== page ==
God's Belongers: How People Engage With God Today and How the Church Can Help
:God's Belongers should transform our thinking about what it means to belong to church. Uniquely, David Walker replaces the old and worn division between members and nonmembers with a fourfold model of belonging: through relationship, through place, through events, and...
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:God's Belongers should transform our thinking about what it means to belong to church. Uniquely, David Walker replaces the old and worn division between members and nonmembers with a fourfold model of belonging: through relationship, through place, through events, and through activities. From his extensive practical research, the author shows how belonging can encompass a far wider group of people than those who attend weekly services. This opens up creative opportunities for mission in today's world. In this excellent book David Walker brings together his considerable gifts as a first-rate mathematician and theologian in a highly accessible manner. The result is not only fascinating and thought-provoking: its insights have the potential significantly to renew the mission of the church in its efforts to make the love of God in Jesus known. I hope it will be very widely read. The Right Revd Dr John Inge, Bishop of Worcester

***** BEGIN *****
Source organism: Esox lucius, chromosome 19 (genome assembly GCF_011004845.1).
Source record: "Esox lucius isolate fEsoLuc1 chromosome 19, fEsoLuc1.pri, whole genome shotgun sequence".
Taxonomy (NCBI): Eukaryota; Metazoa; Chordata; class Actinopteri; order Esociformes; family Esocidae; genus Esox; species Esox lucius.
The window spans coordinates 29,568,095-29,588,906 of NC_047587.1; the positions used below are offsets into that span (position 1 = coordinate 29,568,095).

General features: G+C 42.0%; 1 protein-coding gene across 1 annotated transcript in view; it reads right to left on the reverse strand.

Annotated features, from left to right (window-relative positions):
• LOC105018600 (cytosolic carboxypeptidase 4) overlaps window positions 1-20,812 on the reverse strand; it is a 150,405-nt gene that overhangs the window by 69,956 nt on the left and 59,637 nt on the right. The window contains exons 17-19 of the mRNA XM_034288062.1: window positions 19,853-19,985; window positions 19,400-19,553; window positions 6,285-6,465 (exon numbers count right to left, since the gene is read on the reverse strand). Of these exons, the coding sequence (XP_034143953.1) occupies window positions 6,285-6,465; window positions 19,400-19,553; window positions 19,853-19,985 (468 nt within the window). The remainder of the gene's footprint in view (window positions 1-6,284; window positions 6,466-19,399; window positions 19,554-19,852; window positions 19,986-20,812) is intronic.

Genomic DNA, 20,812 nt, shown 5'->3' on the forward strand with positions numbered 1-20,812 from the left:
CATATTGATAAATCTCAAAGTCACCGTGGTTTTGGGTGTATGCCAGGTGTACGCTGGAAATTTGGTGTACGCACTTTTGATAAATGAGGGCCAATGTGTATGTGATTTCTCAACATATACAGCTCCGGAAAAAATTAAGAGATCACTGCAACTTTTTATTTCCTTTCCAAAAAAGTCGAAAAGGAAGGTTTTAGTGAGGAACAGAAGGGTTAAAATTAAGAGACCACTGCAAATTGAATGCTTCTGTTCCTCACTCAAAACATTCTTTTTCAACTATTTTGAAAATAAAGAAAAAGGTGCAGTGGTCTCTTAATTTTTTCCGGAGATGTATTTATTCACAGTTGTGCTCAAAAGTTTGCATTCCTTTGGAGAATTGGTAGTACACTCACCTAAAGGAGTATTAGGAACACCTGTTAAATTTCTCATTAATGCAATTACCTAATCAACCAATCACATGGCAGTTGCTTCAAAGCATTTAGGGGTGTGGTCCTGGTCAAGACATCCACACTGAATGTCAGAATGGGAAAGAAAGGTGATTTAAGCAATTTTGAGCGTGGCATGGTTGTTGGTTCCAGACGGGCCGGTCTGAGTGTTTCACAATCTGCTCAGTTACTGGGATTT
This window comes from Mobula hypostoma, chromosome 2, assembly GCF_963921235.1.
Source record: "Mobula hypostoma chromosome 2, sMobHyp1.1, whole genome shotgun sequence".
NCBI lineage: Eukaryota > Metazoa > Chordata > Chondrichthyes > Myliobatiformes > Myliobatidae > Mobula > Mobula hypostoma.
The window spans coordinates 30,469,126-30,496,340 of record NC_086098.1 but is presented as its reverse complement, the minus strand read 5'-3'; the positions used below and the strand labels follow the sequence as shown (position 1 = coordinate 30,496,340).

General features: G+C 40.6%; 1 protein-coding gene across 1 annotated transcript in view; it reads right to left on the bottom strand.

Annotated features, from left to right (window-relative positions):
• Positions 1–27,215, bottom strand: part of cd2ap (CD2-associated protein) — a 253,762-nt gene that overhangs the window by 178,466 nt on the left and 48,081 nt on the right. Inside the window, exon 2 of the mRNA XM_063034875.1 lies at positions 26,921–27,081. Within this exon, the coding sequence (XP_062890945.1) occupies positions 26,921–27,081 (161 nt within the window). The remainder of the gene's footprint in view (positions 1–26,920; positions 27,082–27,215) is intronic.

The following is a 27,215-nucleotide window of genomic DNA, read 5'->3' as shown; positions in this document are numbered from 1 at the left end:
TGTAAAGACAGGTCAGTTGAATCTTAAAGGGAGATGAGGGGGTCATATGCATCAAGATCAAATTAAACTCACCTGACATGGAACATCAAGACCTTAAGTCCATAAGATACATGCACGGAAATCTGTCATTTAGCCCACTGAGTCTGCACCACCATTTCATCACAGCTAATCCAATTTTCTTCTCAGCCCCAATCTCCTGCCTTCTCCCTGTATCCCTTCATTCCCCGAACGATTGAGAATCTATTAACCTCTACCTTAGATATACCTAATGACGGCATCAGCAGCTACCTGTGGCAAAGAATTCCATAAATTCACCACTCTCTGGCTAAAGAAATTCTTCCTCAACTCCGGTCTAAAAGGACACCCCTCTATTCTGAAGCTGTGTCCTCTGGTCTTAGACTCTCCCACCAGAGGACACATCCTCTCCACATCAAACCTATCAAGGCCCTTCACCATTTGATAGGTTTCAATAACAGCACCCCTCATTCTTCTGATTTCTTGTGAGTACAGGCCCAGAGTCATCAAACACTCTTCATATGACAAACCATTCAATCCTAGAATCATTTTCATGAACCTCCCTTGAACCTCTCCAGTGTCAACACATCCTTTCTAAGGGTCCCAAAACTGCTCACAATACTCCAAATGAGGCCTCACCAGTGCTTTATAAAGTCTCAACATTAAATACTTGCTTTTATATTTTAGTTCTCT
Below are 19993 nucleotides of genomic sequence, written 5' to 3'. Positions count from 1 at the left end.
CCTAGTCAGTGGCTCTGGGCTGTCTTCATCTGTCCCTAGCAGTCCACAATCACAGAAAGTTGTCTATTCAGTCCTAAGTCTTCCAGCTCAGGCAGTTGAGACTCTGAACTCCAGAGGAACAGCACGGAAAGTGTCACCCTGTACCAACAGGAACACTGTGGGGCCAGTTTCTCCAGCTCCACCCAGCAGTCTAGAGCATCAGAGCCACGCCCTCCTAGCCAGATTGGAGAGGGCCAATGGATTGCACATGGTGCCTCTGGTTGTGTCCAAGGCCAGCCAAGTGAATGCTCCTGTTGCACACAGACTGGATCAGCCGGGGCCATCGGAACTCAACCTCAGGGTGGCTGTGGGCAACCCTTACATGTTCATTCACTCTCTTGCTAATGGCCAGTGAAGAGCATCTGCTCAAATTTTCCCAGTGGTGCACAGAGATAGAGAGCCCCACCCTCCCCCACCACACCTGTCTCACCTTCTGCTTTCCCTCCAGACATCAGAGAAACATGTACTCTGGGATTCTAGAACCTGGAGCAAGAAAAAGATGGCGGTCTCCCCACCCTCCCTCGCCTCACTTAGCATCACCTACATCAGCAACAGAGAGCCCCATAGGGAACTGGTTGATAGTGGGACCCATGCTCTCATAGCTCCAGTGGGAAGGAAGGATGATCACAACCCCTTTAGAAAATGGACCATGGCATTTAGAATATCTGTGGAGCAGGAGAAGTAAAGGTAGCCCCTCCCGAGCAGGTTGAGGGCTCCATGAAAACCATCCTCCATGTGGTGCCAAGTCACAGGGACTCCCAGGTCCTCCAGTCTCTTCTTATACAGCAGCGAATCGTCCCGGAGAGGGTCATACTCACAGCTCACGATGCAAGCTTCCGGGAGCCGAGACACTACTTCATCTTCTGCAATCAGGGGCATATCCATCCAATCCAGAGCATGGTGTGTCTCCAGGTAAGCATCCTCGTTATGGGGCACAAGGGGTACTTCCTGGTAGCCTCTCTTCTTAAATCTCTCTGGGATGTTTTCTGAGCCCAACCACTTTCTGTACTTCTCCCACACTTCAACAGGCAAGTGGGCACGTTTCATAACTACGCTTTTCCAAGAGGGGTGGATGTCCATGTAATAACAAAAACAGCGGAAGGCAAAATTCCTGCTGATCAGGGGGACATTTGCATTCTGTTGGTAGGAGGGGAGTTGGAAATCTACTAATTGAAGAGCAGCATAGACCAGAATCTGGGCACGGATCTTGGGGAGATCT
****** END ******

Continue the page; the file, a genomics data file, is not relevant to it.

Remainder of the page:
After a Maths degree at Cambridge, David Walker trained in theology in Birmingham. He served in churches in the dioceses of Sheffield before becoming Bishop of Dudley in 2000 and then in 2013 Bishop of Manchester. He is involved in writing a continuing series of papers for peer review journals and the International Society of Empirical Research in Theology, using quantitative methods to analyse aspects of rural Anglicanism. He is a Fellow of the Royal Society of Arts, a member of the Rural Theology Association, the Church of England Ministry Council and one of the Church Commissioners for England. He has contributed chapters to a number of books including Changing Rural Life: A Christian response to key rural issues (Canterbury Press, 2004), Rural Life and Rural Church: theological and empirical perspectives (Equinox, 2012), Exploring Ordinary Theology: everyday Christian believing and the Church (Ashgate, 2013). He has written papers for (amongst other journals) Rural Theology, the Journal of Beliefs & Values and the Journal of Anglican Studies. In 2014 he was awarded a PhD from the University of Warwick for the studies on which this book will be based.